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Creating a world-leading programme of excellence in East Asian Studies at the University of Oxford

East asia studies

The dreaming spires, Oxford Copyright © Oxford University Images / Chris Andrews Publications -- All rights reserved.

East Asia is a region of vital strategic importance and has emerged as the most dynamic part of the global economy. China has become, or will soon become, the world’s largest economy. Japan is the world’s third largest economy, and it, together with China, the Republic of Korea, and Indonesia are members of the G20. 

As the countries of the wider East Asian region continue to grow in global importance in economic, political and strategic terms, deepening our understanding of the relations among these states, their ties with regional neighbours, and with the wider world is increasingly essential.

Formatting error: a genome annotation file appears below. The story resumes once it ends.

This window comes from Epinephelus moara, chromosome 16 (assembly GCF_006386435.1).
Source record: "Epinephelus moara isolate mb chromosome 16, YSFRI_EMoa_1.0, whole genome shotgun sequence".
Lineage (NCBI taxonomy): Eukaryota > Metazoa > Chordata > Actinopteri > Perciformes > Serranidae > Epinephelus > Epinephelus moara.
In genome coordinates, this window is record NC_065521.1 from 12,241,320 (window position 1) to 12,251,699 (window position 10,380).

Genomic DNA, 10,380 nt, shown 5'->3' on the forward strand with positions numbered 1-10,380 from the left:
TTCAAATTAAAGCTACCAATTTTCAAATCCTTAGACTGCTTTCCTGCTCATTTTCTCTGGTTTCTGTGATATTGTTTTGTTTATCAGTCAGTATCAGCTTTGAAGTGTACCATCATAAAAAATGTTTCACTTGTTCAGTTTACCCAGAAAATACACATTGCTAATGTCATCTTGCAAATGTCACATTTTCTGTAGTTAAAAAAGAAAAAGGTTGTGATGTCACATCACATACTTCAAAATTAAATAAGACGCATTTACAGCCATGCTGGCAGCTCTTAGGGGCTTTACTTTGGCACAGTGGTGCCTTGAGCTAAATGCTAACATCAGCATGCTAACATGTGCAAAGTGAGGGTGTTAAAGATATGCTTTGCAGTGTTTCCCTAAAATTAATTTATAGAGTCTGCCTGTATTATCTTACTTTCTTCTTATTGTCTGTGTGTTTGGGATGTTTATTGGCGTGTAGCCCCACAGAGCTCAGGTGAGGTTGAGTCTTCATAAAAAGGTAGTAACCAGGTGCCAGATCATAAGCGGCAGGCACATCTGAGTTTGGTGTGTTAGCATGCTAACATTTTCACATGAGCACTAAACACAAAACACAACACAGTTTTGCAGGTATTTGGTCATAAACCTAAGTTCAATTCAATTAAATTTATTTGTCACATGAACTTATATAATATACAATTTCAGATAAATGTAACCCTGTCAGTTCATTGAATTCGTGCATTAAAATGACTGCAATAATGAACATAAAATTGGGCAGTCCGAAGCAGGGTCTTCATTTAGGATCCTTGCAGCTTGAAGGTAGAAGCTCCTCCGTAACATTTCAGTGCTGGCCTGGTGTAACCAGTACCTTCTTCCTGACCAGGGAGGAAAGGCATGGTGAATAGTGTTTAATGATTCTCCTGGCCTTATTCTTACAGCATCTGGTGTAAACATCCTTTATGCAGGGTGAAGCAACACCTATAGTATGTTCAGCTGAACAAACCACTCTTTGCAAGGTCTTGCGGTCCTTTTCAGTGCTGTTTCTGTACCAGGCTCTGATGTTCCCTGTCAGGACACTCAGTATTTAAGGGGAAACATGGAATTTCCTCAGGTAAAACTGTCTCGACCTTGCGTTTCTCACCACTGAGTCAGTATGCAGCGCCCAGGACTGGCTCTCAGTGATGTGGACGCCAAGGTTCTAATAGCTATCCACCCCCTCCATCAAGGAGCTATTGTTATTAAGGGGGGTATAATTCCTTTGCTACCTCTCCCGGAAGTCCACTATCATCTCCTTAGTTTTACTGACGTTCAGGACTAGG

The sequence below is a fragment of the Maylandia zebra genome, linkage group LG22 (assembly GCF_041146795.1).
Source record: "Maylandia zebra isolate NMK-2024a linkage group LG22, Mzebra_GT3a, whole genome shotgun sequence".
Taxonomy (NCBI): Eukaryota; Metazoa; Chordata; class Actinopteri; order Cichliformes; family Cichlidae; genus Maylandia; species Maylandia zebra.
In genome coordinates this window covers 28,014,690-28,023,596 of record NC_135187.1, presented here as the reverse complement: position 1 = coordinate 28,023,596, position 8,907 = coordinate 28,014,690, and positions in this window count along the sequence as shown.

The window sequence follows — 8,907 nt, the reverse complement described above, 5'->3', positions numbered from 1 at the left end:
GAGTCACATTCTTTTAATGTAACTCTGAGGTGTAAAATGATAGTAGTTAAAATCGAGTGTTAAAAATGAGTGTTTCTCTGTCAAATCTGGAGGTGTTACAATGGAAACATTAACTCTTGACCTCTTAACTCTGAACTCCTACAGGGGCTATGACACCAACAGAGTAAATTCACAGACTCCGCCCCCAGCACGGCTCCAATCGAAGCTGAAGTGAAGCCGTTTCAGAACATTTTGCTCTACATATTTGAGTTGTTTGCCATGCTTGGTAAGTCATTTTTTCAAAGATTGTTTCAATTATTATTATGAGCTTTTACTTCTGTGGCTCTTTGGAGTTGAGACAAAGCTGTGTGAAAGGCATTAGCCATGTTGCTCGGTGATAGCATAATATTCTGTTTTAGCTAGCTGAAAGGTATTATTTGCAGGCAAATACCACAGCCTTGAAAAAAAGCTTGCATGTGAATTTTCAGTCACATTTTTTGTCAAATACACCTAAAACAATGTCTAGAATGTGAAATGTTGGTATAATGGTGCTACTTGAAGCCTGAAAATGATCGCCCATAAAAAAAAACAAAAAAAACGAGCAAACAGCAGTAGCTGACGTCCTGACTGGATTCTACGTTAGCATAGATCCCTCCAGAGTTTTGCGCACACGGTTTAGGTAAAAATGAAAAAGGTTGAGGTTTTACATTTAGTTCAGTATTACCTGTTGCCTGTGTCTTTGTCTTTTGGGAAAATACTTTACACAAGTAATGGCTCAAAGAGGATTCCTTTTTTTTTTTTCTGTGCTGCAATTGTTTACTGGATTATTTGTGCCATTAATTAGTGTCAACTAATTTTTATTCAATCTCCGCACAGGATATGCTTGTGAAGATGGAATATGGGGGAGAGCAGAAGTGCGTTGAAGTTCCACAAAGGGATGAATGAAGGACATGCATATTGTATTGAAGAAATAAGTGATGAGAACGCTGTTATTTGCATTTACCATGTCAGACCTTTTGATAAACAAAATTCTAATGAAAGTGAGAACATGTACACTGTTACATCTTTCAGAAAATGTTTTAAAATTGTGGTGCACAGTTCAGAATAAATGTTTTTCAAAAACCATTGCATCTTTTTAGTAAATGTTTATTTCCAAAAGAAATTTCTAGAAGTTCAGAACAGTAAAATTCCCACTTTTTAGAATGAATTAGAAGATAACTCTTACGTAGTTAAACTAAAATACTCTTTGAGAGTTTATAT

The University of Oxford’s Social Sciences Division, in partnership with St Antony’s College, the leading centre for international studies within the University, is seeking funding to appoint an Associate Professor in the International Relations of East Asia. This highly distinguished individual will lead research and teaching within the division and the College facilitating and enhancing the understanding of East Asia across the wider University.

Endowment for this post is a high priority for the University. Funding is also needed to support and develop the academic programme associated with East Asian Studies such as post-doctoral fellowships, graduate scholarships and events such as an annual lecture and regular seminar series. These activities are crucial to raising the profile of East Asian Studies both within the University and the wider public domain.

Why give?

At Oxford we provide the knowledge base and inspiration for new policies to address these challenges and to promote sustainability and social change and the preservation of human diversity and culture. Economists, sociologists, lawyers and political scientists hold offices in governments and leadership worldwide and policy makers turn to Oxford for research and advice.

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